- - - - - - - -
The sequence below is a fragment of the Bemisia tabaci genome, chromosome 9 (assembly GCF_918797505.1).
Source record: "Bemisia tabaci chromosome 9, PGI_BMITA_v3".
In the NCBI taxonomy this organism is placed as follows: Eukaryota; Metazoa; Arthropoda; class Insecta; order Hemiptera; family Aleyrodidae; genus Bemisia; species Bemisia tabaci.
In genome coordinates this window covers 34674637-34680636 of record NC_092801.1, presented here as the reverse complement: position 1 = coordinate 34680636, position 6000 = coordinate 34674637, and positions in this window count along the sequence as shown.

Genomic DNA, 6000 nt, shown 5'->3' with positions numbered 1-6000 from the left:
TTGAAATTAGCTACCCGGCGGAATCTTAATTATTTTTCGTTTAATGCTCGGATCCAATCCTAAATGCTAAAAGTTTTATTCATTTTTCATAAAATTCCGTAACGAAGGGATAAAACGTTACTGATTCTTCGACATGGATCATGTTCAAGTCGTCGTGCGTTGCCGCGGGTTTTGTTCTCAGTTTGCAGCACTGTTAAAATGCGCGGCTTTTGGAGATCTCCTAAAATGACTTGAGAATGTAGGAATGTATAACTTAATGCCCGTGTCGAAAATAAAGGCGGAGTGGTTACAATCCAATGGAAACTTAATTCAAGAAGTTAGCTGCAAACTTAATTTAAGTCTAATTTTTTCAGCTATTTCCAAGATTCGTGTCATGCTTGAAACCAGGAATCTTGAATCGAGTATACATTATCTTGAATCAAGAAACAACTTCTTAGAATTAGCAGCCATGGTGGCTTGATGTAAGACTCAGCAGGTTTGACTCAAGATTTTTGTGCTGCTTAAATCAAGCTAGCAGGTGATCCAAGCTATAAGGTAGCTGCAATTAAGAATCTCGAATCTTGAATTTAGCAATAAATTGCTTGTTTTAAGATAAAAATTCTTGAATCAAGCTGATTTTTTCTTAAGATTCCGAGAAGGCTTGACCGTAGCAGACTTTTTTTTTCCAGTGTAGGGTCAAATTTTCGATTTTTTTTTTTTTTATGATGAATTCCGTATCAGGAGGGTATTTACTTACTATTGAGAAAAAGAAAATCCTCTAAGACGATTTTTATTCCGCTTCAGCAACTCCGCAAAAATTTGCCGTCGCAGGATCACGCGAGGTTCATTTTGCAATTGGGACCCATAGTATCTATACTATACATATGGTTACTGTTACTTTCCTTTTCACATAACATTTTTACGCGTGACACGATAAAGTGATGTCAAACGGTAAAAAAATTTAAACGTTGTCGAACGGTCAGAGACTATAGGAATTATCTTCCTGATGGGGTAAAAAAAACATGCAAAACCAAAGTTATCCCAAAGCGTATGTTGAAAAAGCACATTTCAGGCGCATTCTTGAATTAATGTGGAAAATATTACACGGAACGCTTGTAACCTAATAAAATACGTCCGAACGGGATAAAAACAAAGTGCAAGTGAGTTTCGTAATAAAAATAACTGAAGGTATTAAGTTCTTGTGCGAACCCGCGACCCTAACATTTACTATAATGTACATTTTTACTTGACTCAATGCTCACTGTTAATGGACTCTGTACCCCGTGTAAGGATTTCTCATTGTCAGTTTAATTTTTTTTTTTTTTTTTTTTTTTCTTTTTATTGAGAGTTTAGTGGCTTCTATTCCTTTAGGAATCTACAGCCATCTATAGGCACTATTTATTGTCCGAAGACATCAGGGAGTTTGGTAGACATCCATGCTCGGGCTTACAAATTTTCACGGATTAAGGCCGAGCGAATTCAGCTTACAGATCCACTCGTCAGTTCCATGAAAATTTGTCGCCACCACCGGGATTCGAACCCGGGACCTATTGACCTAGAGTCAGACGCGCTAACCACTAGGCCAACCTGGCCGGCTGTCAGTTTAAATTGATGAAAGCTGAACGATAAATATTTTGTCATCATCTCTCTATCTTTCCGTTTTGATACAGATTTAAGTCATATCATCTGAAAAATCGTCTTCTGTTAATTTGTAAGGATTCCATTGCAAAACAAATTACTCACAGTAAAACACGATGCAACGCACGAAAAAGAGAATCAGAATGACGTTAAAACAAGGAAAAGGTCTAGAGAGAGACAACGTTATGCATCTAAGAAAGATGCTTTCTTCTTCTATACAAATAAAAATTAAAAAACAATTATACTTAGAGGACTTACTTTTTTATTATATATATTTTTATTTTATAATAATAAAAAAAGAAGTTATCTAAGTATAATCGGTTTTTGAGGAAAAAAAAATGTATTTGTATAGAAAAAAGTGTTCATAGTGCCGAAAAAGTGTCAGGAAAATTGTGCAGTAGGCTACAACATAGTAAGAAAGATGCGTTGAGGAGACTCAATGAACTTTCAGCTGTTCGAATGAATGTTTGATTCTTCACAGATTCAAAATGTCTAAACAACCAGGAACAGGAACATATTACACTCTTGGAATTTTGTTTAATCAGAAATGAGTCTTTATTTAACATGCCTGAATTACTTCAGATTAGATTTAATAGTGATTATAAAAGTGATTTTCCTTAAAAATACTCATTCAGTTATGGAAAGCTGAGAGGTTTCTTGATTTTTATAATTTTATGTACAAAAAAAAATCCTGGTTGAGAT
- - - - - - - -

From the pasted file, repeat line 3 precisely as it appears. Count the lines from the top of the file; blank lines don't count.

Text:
In the NCBI taxonomy this organism is placed as follows: Eukaryota; Metazoa; Arthropoda; class Insecta; order Hemiptera; family Aleyrodidae; genus Bemisia; species Bemisia tabaci.